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Fruit and vegetable intake and cardiovascular risk factors in people with newly diagnosed type 2 diabetes.

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Lamb, MJE 
Griffin, SJ 
Sharp, SJ 
Cooper, AJM 


BACKGROUND/OBJECTIVES: The cardiovascular benefit of increasing fruit and vegetable (F&V) intake following diagnosis of diabetes remains unknown. We aimed to describe how quantity and variety of F&V intake, and plasma vitamin C, change after diagnosis of type 2 diabetes and examine whether these changes are associated with improvements in cardiovascular risk factors. SUBJECTS/METHODS: A total of 401 individuals with screen-detected diabetes from the ADDITION-Cambridge study were followed up over 5 years. F&V intake was assessed by food frequency questionnaire and plasma vitamin C at baseline, at 1 year and at 5 years. Linear mixed models were used to estimate associations of changes in quantity and variety of F&V intake, and plasma vitamin C, with cardiovascular risk factors and a clustered cardiometabolic risk score (CCMR), where a higher score indicates higher risk. RESULTS: F&V intake increased in year 1 but decreased by year 5, whereas variety remained unchanged. Plasma vitamin C increased at 1 year and at 5 years. Each s.d. increase (250g between baseline and 1 year and 270g between 1 and 5 years) in F&V intake was associated with lower waist circumference (-0.92 (95% CI: -1.57, -0.27) cm), HbA1c (-0.11 (-0.20, -0.03) %) and CCMR (-0.04 (-0.08, -0.01)) at 1 year and higher high-density lipoprotein (HDL)-cholesterol (0.04 (0.01, 0.06) mmol/l) at 5 years. Increased plasma vitamin C (per s.d., 22.5 μmol/l) was associated with higher HDL-cholesterol (0.04 (0.01, 0.06) mmol/l) and lower CCMR (-0.07 (-0.12, -0.03)) between 1 and 5 years. CONCLUSIONS: Increases in F&V quantity following diagnosis of diabetes are associated with lower cardiovascular risk factors. Health promotion interventions might highlight the importance of increasing, and maintaining increases in, F&V intake for improved cardiometabolic health in patients with diabetes.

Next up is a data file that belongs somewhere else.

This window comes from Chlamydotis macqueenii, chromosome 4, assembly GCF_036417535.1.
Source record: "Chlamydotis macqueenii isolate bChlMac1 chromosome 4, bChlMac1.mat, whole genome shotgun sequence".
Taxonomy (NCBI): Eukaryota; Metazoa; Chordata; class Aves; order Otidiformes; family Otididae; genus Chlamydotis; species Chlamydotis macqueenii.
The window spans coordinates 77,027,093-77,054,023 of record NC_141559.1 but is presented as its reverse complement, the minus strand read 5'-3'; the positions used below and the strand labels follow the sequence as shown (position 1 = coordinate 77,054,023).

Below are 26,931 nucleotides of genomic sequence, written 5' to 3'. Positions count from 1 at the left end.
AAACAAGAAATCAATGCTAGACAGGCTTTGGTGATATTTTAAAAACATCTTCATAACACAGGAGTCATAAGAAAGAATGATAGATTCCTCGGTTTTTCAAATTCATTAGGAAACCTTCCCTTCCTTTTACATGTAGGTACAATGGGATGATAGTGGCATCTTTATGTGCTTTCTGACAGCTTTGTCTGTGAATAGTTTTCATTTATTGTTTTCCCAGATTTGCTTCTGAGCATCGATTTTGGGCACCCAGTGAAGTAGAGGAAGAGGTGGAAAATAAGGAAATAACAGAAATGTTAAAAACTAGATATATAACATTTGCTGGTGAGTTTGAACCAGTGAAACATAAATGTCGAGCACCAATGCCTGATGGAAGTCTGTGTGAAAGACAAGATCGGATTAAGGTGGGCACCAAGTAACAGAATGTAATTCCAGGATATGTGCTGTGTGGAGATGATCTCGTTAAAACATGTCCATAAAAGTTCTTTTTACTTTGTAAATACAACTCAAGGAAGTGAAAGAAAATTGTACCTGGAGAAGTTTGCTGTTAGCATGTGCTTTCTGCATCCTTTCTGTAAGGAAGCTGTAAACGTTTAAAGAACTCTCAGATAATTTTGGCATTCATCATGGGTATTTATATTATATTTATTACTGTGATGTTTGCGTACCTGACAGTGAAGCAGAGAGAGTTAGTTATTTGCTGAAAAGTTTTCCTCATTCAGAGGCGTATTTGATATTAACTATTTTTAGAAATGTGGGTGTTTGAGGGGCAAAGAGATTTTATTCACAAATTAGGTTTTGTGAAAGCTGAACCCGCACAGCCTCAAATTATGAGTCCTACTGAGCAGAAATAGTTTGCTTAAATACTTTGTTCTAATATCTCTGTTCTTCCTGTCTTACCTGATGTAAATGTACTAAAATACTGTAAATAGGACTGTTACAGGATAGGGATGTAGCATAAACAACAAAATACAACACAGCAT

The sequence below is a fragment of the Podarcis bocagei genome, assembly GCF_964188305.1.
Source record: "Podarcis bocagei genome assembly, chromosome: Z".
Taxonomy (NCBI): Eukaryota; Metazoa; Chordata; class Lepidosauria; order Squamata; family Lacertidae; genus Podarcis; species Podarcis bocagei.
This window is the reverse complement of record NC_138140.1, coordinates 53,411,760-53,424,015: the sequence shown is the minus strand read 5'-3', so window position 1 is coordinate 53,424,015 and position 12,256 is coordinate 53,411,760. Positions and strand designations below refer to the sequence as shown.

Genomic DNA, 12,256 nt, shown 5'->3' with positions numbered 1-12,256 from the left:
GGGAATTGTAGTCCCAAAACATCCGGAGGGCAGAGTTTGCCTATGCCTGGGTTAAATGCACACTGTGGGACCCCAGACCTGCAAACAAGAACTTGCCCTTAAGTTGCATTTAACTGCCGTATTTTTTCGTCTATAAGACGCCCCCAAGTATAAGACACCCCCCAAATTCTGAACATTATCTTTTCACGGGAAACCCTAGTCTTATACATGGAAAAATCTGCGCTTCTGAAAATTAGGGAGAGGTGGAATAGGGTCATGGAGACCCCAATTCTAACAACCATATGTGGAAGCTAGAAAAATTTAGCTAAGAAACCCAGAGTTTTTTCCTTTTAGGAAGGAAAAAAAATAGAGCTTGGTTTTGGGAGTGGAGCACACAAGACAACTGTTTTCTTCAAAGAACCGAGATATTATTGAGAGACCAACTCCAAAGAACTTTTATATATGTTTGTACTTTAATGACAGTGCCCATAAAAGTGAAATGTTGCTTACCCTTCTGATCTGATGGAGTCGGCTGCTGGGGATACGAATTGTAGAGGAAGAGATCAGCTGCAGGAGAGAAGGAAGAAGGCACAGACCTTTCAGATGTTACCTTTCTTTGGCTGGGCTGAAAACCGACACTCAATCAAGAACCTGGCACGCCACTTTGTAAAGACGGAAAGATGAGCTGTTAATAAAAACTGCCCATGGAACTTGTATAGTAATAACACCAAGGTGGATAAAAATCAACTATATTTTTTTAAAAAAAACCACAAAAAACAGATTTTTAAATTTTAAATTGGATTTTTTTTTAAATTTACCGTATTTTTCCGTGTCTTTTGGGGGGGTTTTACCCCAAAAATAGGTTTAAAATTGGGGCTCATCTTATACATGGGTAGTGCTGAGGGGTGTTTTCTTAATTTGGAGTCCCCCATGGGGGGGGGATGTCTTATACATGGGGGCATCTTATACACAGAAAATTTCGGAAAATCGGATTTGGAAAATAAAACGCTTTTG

Adult, Aged, Ascorbic Acid, Cardiovascular Diseases, Diabetes Mellitus, Type 2, Diet, Diet Surveys, Eating, Female, Follow-Up Studies, Fruit, Glycated Hemoglobin, Humans, Linear Models, Lipoproteins, HDL, Male, Middle Aged, Risk Assessment, Risk Factors, United Kingdom, Vegetables, Waist Circumference

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Eur J Clin Nutr

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Springer Science and Business Media LLC
Medical Research Council (MC_UU_12015/4)
MRC (1435170)
NIHR Central Commissioning Facility (NIHRDH-RP-PG-0606-1259)
Medical Research Council (G0001164)
Wellcome Trust (061895/Z/00/Z)
The ADDITION-Cambridge study was supported by the Wellcome Trust (grant G061895), the Medical Research Council (grant G0001164), the National Institute for Health Research (NIHR) Health Technology Assessment Programme (grant 08/116/300), National Health Service R&D support funding (including the Primary Care Research and Diabetes Research Networks). SJG received support from the Department of Health NIHR Programme Grant funding scheme (grant RP-PG-0606-1259). Bio-Rad provided equipment for HbA1c testing during the screening phase.